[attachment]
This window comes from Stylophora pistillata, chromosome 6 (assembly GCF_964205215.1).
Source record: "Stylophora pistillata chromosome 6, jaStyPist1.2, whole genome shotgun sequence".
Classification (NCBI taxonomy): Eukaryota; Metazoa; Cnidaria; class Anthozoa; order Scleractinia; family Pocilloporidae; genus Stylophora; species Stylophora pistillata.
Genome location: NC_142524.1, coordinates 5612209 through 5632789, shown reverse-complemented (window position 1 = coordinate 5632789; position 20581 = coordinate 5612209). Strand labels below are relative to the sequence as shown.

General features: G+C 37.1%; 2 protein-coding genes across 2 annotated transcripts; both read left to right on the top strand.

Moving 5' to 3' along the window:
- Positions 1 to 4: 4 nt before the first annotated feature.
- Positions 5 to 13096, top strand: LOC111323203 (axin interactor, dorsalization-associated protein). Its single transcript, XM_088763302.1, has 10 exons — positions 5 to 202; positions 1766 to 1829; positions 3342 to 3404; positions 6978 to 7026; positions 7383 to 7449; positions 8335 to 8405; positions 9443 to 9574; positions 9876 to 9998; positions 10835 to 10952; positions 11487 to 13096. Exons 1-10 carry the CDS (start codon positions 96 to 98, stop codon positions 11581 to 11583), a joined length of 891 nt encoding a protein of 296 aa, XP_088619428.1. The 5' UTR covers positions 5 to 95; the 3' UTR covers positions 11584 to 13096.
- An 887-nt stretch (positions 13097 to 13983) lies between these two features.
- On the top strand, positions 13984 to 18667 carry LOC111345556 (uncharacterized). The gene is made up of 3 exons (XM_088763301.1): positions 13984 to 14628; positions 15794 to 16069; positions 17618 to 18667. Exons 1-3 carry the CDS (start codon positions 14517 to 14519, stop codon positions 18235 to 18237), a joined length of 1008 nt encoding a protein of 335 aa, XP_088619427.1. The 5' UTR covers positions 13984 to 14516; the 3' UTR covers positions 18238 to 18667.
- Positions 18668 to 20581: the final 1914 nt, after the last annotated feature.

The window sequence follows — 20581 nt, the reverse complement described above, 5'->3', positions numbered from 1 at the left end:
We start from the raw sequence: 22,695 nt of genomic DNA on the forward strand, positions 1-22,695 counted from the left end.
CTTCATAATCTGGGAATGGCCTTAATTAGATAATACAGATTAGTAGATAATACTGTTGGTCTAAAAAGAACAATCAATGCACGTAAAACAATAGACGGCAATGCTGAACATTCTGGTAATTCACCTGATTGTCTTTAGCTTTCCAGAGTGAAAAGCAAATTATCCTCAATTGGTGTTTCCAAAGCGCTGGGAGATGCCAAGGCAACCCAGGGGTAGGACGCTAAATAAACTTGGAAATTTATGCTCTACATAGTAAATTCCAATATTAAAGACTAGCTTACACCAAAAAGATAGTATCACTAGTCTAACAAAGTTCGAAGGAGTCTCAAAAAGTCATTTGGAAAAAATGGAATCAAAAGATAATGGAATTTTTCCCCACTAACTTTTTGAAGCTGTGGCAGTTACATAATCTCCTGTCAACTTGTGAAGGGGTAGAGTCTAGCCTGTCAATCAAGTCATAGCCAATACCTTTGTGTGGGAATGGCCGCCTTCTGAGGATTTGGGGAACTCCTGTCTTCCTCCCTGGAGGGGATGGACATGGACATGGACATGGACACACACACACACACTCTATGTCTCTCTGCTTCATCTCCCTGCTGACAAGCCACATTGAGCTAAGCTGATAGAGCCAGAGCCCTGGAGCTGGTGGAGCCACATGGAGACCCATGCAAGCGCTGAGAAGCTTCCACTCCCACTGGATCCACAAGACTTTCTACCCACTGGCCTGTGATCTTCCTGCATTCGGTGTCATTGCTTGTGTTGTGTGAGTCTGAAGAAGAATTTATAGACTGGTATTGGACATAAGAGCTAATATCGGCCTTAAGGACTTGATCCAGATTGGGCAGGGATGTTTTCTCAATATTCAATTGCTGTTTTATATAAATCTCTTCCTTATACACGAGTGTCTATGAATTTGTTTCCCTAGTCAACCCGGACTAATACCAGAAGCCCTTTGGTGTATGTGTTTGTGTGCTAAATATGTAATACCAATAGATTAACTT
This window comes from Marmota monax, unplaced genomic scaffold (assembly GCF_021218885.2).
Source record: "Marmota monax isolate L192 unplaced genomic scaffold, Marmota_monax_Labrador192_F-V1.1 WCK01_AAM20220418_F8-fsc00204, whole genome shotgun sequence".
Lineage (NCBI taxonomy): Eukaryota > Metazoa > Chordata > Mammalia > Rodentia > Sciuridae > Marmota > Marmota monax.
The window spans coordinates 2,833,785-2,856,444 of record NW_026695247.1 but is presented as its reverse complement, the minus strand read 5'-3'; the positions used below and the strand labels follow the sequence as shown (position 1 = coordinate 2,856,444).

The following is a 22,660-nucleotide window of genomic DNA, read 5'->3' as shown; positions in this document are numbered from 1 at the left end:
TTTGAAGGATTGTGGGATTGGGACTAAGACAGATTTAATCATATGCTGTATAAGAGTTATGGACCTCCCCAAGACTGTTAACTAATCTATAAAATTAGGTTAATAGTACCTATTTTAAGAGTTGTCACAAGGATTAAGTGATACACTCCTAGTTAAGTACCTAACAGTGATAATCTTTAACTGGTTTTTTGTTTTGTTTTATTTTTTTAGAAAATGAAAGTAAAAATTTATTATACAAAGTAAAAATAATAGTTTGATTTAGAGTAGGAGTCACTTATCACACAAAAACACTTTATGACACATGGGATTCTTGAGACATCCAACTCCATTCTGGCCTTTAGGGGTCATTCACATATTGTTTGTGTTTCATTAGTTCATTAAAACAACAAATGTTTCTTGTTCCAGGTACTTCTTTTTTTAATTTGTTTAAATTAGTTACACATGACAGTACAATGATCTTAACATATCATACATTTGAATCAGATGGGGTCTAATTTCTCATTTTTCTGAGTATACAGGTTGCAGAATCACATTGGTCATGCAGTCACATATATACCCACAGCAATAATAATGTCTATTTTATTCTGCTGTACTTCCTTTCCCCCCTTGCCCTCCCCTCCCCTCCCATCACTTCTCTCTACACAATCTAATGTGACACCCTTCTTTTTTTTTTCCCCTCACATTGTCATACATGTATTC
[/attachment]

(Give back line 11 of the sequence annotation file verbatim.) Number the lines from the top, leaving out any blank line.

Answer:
- Positions 18668 to 20581: the final 1914 nt, after the last annotated feature.